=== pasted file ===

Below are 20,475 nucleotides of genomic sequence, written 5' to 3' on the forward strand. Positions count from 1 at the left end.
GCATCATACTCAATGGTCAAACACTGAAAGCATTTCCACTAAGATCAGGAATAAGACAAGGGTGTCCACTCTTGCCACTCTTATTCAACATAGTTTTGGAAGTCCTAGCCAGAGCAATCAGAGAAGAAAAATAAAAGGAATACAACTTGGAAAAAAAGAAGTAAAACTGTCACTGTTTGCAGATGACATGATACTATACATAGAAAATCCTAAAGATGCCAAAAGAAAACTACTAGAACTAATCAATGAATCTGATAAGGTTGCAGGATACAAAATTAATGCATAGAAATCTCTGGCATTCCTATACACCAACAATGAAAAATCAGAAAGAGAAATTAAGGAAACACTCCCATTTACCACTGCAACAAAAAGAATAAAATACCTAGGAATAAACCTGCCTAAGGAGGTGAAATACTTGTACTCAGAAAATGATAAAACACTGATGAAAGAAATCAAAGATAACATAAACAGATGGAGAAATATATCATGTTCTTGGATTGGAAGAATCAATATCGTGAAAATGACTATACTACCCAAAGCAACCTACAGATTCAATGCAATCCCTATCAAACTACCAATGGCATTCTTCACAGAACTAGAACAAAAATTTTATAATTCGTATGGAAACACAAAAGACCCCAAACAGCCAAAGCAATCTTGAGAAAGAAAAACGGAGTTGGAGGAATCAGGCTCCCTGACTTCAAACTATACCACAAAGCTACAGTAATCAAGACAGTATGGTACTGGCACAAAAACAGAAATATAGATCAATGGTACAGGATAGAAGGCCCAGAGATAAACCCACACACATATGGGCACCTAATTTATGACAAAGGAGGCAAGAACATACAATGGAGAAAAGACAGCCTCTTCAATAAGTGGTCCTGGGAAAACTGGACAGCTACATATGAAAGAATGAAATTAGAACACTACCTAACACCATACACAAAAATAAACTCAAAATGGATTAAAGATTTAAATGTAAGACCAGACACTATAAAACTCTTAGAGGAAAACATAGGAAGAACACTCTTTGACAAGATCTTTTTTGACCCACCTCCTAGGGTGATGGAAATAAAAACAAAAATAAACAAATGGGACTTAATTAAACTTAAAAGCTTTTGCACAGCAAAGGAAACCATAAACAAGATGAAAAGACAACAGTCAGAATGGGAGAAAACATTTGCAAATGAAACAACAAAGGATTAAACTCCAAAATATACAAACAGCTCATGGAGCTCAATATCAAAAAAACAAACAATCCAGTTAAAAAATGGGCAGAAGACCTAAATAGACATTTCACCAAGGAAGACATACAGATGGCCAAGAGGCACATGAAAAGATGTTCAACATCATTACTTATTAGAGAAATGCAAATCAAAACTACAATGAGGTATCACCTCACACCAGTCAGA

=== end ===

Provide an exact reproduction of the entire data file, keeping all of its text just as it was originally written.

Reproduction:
Below are 20,475 nucleotides of genomic sequence, written 5' to 3' on the forward strand. Positions count from 1 at the left end.
GCATCATACTCAATGGTCAAACACTGAAAGCATTTCCACTAAGATCAGGAATAAGACAAGGGTGTCCACTCTTGCCACTCTTATTCAACATAGTTTTGGAAGTCCTAGCCAGAGCAATCAGAGAAGAAAAATAAAAGGAATACAACTTGGAAAAAAAGAAGTAAAACTGTCACTGTTTGCAGATGACATGATACTATACATAGAAAATCCTAAAGATGCCAAAAGAAAACTACTAGAACTAATCAATGAATCTGATAAGGTTGCAGGATACAAAATTAATGCATAGAAATCTCTGGCATTCCTATACACCAACAATGAAAAATCAGAAAGAGAAATTAAGGAAACACTCCCATTTACCACTGCAACAAAAAGAATAAAATACCTAGGAATAAACCTGCCTAAGGAGGTGAAATACTTGTACTCAGAAAATGATAAAACACTGATGAAAGAAATCAAAGATAACATAAACAGATGGAGAAATATATCATGTTCTTGGATTGGAAGAATCAATATCGTGAAAATGACTATACTACCCAAAGCAACCTACAGATTCAATGCAATCCCTATCAAACTACCAATGGCATTCTTCACAGAACTAGAACAAAAATTTTATAATTCGTATGGAAACACAAAAGACCCCAAACAGCCAAAGCAATCTTGAGAAAGAAAAACGGAGTTGGAGGAATCAGGCTCCCTGACTTCAAACTATACCACAAAGCTACAGTAATCAAGACAGTATGGTACTGGCACAAAAACAGAAATATAGATCAATGGTACAGGATAGAAGGCCCAGAGATAAACCCACACACATATGGGCACCTAATTTATGACAAAGGAGGCAAGAACATACAATGGAGAAAAGACAGCCTCTTCAATAAGTGGTCCTGGGAAAACTGGACAGCTACATATGAAAGAATGAAATTAGAACACTACCTAACACCATACACAAAAATAAACTCAAAATGGATTAAAGATTTAAATGTAAGACCAGACACTATAAAACTCTTAGAGGAAAACATAGGAAGAACACTCTTTGACAAGATCTTTTTTGACCCACCTCCTAGGGTGATGGAAATAAAAACAAAAATAAACAAATGGGACTTAATTAAACTTAAAAGCTTTTGCACAGCAAAGGAAACCATAAACAAGATGAAAAGACAACAGTCAGAATGGGAGAAAACATTTGCAAATGAAACAACAAAGGATTAAACTCCAAAATATACAAACAGCTCATGGAGCTCAATATCAAAAAAACAAACAATCCAGTTAAAAAATGGGCAGAAGACCTAAATAGACATTTCACCAAGGAAGACATACAGATGGCCAAGAGGCACATGAAAAGATGTTCAACATCATTACTTATTAGAGAAATGCAAATCAAAACTACAATGAGGTATCACCTCACACCAGTCAGA